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Sanskrit dictionary

Source: DDSA: The practical Sanskrit-English dictionary

Lalana (ललन).—[lal-lyuṭ]

1) Sport, play, pleasure, dalliance.

2) Lolling the tongue.

-naḥ 1 A child.

2) The Sāla and Piyāla trees.

Derivable forms: lalanam (ललनम्).

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Lalanā (ललना).—

1) A woman (in general); शठ नाकलोकललनाभिरविरतरतं रिरंससे (śaṭha nākalokalalanābhiraviratarataṃ riraṃsase) Śiśupālavadha 15.88.

2) A wanton woman.

3) The tongue.

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Lālana (लालन).—a. (- f.) Fondling, coaxing, caressing.

-naḥ A sort of poisonous mouse.

-nam [lal-lyuṭ]

1) Caressing, fondling, coaxing; सुतलालनम् (sutalālanam) &c.

2) Indulging, over-indulgence, fondling too much; लालने बहवो दोषा- स्ताडने बहवो गुणाः (lālane bahavo doṣā- stāḍane bahavo guṇāḥ); Pañcatantra (Bombay) 1.169; Bhartṛhari 2.42.

Source: Cologne Digital Sanskrit Dictionaries: Edgerton Buddhist Hybrid Sanskrit Dictionary

Lalanā (ललना).—name of an artery, vein, or passage-way (nāḍī) in the body: Sādhanamālā 448.11 ff.; nāḍyo lalanā-rasanāvadhū- tayaḥ 11; lalanā prajñāsvabhāvena 13; akṣobhyāvahā lalanā 15; compare rasanā and avadhūtī.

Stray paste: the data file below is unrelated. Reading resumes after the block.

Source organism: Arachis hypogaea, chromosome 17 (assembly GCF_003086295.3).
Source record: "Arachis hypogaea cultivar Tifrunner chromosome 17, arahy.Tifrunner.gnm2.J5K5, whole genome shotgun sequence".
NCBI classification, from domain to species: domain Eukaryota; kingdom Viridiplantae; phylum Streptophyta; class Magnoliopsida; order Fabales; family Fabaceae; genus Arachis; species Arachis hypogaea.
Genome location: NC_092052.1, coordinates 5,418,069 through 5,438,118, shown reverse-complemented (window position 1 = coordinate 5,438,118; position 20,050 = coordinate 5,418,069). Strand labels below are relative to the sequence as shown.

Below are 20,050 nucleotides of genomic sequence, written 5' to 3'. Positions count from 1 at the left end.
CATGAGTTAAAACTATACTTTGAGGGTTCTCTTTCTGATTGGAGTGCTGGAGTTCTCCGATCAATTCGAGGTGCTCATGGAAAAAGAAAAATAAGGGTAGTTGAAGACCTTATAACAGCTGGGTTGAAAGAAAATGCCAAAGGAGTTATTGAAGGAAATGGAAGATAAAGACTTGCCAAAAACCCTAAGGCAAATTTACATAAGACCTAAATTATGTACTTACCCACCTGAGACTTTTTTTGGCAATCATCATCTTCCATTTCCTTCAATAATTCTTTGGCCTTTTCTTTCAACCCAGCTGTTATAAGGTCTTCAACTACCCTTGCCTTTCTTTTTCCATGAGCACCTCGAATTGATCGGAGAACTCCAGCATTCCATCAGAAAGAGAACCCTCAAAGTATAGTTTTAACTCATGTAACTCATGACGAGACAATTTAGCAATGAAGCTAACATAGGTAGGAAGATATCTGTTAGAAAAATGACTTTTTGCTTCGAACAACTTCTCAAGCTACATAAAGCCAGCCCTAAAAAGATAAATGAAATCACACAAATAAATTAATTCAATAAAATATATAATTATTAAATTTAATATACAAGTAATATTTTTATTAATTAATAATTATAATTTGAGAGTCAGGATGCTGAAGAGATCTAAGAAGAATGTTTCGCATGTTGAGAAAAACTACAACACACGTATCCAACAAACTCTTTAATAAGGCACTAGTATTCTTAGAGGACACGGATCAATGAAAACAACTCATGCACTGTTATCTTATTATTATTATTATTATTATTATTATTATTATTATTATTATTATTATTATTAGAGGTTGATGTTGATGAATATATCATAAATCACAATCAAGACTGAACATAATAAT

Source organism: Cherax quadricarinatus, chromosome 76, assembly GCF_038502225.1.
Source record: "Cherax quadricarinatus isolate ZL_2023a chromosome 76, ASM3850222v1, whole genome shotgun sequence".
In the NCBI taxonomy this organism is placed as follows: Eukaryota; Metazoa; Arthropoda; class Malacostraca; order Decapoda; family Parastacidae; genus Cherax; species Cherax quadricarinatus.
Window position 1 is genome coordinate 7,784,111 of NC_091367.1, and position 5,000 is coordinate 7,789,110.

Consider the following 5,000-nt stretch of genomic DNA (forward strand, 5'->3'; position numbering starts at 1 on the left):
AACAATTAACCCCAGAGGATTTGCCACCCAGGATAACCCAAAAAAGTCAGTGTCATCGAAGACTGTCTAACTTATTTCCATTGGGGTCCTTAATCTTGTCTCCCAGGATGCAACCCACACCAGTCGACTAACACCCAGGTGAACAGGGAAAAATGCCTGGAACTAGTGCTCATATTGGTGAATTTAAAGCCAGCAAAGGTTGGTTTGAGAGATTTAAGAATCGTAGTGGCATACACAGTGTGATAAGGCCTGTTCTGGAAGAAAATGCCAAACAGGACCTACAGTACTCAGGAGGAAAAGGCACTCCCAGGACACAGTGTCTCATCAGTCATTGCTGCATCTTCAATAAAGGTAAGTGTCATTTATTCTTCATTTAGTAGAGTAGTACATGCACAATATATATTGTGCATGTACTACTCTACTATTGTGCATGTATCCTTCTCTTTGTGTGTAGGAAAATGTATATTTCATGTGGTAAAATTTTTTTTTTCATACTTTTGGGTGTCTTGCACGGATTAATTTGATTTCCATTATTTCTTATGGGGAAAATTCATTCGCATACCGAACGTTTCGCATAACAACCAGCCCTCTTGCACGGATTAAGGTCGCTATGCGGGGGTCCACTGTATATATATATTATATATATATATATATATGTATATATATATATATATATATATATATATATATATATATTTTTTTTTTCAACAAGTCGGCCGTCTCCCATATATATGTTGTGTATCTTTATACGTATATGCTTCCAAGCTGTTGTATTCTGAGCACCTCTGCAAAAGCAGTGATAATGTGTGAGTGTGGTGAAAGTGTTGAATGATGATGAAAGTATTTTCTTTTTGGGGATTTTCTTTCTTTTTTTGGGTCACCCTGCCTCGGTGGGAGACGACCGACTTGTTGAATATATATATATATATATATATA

Source: Cologne Digital Sanskrit Dictionaries: Shabda-Sagara Sanskrit-English Dictionary

Lalana (ललन).—n.

(-naṃ) 1. Pleasure, sport, pastime. 2. Lolling the tongue. m.

(-naḥ) The Sal tree. f.

(-nā) 1. A woman in general. 2. A wanton woman. 3. The tongue. E. laḍ to frolic, &c., aff. lyuṭ, ḍa changed to la .

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Lālana (लालन).—n.

(-naṃ) Wheedling, coaxing. E. lal to sport, causal v., lyuṭ aff.

Source: Cologne Digital Sanskrit Dictionaries: Benfey Sanskrit-English Dictionary

Lalana (ललन).—i. e. laḍ, and lal + ana, I. m. 1. A tree, Shorea robusta. 2. A boy. Ii. f. . 1. A wanton woman, [Indralokāgamana] 5, 6. 2. A woman in general, [Bhāgavata-Purāṇa, (ed. Burnouf.)] 4, 25, 27. Iii. n. 1. Sport, pleasure. 2. Lolling the tongue.

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Lālana (लालन).—also lāḍana, Caṇ. 84 in Berl. Monatsb. 1864, 412, i. e. lal, [Causal.], † ana, n. 1. Coaxing, [Rājataraṅgiṇī] 5, 290. 2. Spoiling, over-indulging, [Pañcatantra] i. [distich] 185.

Source: Cologne Digital Sanskrit Dictionaries: Cappeller Sanskrit-English Dictionary

Lalana (ललन).—[adjective] sporting, coruscating (light); [feminine] ā a (wanton) woman, mistress, wife.

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Lālana (लालन).—[neuter] [abstract] to [preceding]

Source: Cologne Digital Sanskrit Dictionaries: Monier-Williams Sanskrit-English Dictionary

1) Lalana (ललन):—[from lal] mfn. sporting, playing, coruscating (as light or colour), [Bhāgavata-purāṇa]

2) [v.s. ...] m. Vatica Robusta, [cf. Lexicographers, esp. such as amarasiṃha, halāyudha, hemacandra, etc.]

3) [v.s. ...] Buchanania Latifolia, [cf. Lexicographers, esp. such as amarasiṃha, halāyudha, hemacandra, etc.]

4) Lalanā (ललना):—[from lalana > lal] a f. See below

5) Lalana (ललन):—[from lal] n. play, sport, dalliance, [cf. Lexicographers, esp. such as amarasiṃha, halāyudha, hemacandra, etc.]

6) [v.s. ...] the lolling or moving the tongue to and fro, [Mārkaṇḍeya-purāṇa]